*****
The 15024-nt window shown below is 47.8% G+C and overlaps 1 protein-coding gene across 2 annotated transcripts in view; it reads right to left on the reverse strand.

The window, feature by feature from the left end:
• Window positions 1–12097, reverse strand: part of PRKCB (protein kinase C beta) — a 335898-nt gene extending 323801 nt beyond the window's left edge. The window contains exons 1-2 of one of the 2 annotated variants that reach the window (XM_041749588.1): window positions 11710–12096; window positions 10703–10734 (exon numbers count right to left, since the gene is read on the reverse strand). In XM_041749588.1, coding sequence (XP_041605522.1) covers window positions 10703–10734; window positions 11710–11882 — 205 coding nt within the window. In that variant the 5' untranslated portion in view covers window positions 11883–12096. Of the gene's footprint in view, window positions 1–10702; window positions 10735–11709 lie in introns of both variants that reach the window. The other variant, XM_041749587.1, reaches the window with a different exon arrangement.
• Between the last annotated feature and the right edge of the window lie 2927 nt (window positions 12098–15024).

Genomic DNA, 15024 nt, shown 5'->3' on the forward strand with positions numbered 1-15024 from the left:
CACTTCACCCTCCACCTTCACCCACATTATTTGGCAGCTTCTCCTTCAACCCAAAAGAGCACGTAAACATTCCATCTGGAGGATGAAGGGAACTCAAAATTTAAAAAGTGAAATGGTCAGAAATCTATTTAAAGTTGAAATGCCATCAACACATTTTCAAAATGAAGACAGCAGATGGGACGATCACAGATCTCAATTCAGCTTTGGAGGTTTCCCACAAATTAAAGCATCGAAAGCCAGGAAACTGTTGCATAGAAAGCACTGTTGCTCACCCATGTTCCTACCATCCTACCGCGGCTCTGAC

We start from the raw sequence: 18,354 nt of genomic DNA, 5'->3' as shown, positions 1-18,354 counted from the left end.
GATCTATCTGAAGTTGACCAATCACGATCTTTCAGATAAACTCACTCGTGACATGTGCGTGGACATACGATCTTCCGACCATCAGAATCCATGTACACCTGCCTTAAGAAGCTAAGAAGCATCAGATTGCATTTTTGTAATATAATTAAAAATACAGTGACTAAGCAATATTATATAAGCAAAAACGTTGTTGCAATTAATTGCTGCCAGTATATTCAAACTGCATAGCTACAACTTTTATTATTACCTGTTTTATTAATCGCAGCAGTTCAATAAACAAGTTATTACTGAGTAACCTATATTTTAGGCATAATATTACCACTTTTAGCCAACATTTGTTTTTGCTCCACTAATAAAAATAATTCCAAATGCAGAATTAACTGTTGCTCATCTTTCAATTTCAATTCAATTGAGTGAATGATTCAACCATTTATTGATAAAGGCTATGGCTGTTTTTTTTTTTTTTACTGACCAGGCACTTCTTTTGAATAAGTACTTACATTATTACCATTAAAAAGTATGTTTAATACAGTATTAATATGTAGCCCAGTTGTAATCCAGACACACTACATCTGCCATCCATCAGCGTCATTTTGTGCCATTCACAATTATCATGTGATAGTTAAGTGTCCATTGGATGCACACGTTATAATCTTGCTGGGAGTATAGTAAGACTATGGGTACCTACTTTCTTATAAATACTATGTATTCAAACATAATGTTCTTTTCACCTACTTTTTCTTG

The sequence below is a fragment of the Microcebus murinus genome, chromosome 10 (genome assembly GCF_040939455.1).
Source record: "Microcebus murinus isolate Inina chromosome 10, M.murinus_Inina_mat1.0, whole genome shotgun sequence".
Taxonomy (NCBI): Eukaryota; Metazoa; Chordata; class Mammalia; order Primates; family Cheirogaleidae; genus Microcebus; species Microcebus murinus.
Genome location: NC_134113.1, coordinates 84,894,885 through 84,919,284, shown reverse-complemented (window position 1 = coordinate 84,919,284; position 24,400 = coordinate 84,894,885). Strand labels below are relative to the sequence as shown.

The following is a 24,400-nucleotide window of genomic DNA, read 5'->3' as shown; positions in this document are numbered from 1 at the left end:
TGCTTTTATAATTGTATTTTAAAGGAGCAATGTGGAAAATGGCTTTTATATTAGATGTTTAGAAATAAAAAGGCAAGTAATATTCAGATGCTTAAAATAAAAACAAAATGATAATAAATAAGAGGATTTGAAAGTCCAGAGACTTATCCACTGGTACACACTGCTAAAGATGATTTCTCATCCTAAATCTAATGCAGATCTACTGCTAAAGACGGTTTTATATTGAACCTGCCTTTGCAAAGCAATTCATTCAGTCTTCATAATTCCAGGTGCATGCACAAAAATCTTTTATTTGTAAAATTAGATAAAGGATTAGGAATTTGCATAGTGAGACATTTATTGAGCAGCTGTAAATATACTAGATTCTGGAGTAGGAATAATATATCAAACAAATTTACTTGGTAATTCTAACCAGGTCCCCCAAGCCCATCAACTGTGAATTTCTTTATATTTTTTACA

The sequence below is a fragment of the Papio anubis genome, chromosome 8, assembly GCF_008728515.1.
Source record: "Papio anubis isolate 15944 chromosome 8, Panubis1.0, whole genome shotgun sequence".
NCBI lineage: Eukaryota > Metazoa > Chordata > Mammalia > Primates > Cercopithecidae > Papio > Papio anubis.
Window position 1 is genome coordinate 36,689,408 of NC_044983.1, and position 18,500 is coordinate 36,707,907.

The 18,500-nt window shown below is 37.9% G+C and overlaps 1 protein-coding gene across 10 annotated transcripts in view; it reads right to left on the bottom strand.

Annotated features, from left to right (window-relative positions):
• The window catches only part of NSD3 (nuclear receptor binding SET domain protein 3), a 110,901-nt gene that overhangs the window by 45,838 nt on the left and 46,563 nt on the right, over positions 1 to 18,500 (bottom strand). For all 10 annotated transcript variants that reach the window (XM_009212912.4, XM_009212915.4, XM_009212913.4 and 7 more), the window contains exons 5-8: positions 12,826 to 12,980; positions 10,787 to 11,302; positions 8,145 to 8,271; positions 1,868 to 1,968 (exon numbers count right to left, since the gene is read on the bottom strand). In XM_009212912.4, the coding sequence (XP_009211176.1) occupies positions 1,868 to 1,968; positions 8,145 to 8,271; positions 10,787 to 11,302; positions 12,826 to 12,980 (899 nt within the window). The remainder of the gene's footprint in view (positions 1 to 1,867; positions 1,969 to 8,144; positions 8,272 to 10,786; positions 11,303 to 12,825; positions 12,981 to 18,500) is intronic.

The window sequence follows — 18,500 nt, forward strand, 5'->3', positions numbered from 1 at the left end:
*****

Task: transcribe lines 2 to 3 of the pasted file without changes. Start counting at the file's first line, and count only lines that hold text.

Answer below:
The window, feature by feature from the left end:
• Window positions 1–12097, reverse strand: part of PRKCB (protein kinase C beta) — a 335898-nt gene extending 323801 nt beyond the window's left edge. The window contains exons 1-2 of one of the 2 annotated variants that reach the window (XM_041749588.1): window positions 11710–12096; window positions 10703–10734 (exon numbers count right to left, since the gene is read on the reverse strand). In XM_041749588.1, coding sequence (XP_041605522.1) covers window positions 10703–10734; window positions 11710–11882 — 205 coding nt within the window. In that variant the 5' untranslated portion in view covers window positions 11883–12096. Of the gene's footprint in view, window positions 1–10702; window positions 10735–11709 lie in introns of both variants that reach the window. The other variant, XM_041749587.1, reaches the window with a different exon arrangement.